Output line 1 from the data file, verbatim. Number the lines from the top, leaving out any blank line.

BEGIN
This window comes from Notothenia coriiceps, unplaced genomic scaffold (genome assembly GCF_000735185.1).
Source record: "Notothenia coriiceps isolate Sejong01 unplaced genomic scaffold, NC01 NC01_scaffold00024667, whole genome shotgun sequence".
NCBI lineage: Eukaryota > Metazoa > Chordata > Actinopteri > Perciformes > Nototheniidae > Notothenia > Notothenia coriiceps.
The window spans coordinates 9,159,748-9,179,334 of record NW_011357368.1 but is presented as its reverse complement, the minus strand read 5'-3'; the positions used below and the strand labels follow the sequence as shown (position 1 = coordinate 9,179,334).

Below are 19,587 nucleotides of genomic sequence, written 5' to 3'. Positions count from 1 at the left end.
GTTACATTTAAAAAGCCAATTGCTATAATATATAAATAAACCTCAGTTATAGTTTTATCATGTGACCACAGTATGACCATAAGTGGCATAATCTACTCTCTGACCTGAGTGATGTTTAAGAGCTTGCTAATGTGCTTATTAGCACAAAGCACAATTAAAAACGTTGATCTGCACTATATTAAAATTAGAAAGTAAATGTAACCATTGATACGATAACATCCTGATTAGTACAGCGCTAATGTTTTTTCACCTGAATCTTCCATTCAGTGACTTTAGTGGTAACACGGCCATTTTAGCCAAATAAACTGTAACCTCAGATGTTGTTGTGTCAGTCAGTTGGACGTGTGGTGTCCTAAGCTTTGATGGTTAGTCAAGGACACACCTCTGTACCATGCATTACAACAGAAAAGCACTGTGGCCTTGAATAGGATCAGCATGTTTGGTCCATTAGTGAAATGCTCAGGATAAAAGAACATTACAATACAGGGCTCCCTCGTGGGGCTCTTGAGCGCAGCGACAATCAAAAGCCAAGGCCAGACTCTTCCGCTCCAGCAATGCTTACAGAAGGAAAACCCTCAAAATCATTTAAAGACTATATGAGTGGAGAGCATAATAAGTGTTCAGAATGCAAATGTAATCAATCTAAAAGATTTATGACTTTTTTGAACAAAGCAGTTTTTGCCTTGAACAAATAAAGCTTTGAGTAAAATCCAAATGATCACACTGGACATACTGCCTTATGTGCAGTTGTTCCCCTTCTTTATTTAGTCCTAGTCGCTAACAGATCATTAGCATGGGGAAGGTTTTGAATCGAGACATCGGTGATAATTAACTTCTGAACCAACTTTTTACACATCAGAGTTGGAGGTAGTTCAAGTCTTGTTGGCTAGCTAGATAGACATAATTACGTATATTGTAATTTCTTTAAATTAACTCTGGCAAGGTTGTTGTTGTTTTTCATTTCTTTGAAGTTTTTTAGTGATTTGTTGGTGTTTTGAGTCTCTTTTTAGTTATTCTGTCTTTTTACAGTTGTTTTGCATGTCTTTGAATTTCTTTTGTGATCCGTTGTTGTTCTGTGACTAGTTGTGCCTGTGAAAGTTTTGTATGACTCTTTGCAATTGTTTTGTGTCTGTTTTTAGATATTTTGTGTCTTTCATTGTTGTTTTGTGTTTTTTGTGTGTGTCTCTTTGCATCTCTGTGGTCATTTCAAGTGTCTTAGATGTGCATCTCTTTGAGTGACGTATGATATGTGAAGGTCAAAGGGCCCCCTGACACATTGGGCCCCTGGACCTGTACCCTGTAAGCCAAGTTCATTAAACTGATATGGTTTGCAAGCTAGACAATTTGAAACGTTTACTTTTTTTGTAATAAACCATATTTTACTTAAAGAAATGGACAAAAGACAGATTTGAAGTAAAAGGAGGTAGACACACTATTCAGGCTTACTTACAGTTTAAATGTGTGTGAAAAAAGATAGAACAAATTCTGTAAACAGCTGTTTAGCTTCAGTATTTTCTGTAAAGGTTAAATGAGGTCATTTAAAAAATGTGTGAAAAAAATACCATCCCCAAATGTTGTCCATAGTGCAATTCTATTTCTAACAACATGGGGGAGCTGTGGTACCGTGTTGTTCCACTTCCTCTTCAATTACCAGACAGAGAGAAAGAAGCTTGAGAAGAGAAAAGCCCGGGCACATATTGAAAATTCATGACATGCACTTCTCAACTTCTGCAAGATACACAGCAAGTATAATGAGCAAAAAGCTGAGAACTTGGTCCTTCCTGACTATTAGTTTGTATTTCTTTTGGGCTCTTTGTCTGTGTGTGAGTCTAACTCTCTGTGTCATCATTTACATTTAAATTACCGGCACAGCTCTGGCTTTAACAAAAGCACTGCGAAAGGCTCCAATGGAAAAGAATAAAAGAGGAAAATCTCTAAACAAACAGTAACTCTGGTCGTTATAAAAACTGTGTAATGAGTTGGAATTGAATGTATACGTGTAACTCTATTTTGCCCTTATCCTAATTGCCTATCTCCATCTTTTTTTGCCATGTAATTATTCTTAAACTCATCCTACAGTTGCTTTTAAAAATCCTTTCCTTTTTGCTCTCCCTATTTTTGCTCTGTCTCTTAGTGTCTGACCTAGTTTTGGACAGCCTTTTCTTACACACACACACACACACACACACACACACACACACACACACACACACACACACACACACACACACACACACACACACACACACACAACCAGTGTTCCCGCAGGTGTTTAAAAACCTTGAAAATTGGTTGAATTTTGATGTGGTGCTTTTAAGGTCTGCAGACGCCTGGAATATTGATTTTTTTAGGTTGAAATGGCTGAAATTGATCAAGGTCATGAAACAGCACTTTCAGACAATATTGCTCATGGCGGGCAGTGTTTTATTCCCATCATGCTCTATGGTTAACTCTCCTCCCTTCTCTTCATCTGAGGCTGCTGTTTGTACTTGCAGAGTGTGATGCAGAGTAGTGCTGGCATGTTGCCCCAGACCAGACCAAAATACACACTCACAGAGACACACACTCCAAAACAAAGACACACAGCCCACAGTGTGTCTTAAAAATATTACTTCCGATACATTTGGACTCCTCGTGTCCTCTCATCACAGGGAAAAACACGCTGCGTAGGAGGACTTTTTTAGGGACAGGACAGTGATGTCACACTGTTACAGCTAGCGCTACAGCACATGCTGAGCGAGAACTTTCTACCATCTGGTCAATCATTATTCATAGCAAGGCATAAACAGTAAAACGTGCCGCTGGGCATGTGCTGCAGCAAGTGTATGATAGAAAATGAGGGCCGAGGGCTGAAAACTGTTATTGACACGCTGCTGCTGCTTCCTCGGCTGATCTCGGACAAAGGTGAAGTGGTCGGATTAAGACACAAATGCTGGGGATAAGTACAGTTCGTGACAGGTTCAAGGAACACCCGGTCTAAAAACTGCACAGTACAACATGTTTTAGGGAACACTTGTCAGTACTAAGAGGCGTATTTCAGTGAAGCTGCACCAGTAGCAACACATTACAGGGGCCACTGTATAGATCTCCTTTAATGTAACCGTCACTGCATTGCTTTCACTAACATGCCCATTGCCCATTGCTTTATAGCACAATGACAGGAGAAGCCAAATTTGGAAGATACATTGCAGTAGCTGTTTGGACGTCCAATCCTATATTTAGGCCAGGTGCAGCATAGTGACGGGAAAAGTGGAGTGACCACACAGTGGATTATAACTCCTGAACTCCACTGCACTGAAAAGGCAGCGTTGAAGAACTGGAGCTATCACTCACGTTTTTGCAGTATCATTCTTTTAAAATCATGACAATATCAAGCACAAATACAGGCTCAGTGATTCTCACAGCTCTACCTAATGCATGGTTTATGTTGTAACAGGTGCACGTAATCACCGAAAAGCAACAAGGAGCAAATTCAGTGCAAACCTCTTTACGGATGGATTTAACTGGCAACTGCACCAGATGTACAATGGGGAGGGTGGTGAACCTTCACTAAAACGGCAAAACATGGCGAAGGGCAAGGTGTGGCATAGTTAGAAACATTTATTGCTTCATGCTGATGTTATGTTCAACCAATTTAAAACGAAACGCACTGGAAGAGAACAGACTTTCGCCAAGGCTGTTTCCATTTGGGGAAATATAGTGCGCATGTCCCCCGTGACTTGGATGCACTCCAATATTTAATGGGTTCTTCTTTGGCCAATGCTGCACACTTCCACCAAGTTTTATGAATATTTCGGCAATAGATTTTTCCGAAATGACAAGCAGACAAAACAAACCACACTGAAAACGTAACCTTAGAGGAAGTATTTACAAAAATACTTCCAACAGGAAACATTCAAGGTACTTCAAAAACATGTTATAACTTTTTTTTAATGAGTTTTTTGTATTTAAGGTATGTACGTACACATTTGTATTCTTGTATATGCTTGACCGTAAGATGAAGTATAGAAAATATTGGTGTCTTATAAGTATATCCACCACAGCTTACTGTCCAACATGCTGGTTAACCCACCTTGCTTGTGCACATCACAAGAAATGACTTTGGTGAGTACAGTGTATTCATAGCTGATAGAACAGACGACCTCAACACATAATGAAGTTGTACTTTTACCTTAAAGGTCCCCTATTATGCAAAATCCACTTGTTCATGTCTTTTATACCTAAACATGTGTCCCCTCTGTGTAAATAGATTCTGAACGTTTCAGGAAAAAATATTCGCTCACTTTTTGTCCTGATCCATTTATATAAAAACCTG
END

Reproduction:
This window comes from Notothenia coriiceps, unplaced genomic scaffold (genome assembly GCF_000735185.1).